An Attack Was Stopped In Pakistan, But We Must Stop The Next One Too

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Over the weekend, a militant was killed and two of his accomplices were arrested in Lahore, Pakistan during an operation in which a terrorist attack on a minority Christian Church was stopped.

According to authorities, suicide jackets and explosives were taken from the militants who had planned an Easter attack.

Last year an Easter attack was carried out by Taliban affiliated militants in a children’s play area. That attack killed over 70 people and wounded hundreds.

As a Jewish man who grew up as a minority in Lahore, these types of religiously motivated attacks make my blood boil. I was sickened when I heard about the attack last year and I was thrilled to hear an attempted attack this year had been stopped, although I was still saddened that it was being planned in the first place.

For starters, I want to commend the Pakistani military for a job well done. Without them, the likely would have been a lot of dead and injured people on Easter Sunday, and their great efforts prevented that.

This is the first time the military has ever directly saved the minority community. I thank General Bajwa and the Core Commander of Lahore Lt. Gen Sadiq Ali. Since General Bajwa took a hold of the military, he has done a terrific job battling the terrorists in the villages of Pakistan, which, sadly, the Pakistani government had failed to do.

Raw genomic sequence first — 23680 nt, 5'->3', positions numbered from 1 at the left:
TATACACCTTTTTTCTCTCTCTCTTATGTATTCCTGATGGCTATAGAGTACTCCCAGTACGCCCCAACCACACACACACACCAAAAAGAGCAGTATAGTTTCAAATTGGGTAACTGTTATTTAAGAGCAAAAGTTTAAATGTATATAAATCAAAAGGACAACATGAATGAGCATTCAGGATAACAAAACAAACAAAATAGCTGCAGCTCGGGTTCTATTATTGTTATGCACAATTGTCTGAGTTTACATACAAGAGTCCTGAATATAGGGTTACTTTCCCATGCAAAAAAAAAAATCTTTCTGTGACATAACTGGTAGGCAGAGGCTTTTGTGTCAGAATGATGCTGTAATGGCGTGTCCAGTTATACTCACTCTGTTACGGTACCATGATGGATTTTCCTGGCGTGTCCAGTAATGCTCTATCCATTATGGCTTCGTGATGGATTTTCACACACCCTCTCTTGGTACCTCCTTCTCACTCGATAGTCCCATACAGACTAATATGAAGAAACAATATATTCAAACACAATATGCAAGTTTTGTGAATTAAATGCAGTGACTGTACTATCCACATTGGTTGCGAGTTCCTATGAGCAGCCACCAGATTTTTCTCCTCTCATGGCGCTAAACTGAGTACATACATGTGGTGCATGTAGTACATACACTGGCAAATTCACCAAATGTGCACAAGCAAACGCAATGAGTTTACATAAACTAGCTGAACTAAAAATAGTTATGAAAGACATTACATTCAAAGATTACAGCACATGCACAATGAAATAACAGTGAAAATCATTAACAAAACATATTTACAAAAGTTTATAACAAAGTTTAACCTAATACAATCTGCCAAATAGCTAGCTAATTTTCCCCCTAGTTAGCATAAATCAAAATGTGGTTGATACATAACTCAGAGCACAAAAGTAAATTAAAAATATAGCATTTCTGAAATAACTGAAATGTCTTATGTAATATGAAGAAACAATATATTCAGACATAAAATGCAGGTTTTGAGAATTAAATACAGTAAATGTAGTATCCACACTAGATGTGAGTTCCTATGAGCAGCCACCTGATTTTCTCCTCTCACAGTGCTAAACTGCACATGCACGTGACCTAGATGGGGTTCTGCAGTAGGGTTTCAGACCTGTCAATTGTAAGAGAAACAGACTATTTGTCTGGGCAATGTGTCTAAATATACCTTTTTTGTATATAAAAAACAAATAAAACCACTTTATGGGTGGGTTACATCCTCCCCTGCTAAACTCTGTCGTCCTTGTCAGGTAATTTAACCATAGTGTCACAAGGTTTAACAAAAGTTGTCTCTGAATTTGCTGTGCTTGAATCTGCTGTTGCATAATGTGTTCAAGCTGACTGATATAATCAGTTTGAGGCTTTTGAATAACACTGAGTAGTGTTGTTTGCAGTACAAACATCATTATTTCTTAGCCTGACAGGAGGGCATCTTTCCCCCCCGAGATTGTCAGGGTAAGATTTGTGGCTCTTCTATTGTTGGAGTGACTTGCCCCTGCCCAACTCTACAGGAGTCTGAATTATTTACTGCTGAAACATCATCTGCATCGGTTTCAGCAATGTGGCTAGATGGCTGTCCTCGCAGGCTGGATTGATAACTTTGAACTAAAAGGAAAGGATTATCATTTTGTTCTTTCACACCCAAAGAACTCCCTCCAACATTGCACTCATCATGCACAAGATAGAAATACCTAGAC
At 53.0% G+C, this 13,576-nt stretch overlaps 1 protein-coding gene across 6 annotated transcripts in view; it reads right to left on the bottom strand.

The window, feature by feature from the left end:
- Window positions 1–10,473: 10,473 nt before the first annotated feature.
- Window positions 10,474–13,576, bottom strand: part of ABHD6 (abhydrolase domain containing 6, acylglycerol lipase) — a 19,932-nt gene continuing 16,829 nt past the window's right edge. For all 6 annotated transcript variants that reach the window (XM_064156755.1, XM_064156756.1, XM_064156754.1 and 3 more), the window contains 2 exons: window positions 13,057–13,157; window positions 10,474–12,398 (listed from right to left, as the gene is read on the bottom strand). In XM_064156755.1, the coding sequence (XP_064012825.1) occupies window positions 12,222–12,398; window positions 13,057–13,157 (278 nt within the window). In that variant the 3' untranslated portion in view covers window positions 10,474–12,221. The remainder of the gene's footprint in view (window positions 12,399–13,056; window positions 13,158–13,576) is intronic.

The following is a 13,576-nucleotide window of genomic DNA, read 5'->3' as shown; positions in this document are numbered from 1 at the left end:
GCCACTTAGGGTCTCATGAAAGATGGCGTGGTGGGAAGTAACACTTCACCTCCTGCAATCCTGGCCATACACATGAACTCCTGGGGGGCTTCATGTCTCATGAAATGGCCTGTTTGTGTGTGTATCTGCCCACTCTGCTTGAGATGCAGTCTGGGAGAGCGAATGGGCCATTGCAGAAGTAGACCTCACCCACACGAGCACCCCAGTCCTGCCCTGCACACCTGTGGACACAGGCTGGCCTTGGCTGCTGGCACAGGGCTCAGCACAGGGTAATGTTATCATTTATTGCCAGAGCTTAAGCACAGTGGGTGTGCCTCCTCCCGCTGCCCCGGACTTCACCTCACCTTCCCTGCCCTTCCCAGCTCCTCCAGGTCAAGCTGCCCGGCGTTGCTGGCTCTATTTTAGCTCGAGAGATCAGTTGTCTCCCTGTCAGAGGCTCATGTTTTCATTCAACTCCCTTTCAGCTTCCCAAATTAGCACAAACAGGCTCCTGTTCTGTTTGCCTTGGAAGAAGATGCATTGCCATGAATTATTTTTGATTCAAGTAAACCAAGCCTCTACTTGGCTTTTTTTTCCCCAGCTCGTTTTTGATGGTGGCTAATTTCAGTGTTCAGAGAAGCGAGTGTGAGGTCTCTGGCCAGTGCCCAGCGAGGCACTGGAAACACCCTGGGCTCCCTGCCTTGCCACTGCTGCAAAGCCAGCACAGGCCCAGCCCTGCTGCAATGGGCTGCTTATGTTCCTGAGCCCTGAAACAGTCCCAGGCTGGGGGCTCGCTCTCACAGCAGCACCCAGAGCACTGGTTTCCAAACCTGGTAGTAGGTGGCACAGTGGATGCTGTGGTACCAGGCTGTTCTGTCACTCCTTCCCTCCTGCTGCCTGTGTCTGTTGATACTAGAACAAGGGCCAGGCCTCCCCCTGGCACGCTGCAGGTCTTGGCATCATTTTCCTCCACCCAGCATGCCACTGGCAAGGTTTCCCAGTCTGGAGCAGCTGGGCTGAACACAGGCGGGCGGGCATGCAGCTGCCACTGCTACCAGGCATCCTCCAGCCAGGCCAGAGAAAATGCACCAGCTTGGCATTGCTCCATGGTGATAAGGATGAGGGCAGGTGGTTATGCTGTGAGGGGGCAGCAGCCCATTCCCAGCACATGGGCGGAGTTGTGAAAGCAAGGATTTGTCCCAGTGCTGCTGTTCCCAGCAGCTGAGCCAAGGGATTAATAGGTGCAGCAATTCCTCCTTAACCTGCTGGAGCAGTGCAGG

I likewise want to praise Prime Minister Sharif for allowing the Military to clean up the villages in Pakistan of Jihadi and Religious extremists. Although the military and civilians have suffered a lot, it is good to see the problem of terrorism being fought head-on.

Sharif and the Military must also protect the judiciary, which is an incredibly important tool in this fight as well.

As I have mentioned many times in the past, these extremists are not just enemies of the United States and Pakistan, they are enemies of us all. We must unite in our efforts to erase them from the globe, no matter what it takes. This may require many countries who are not traditionally allies to work together, but if that is what needs to be done, then so be it, because the well-being and survival of the world is at stake.

We have no choice but to win, because failure would produce far too dire a consequence.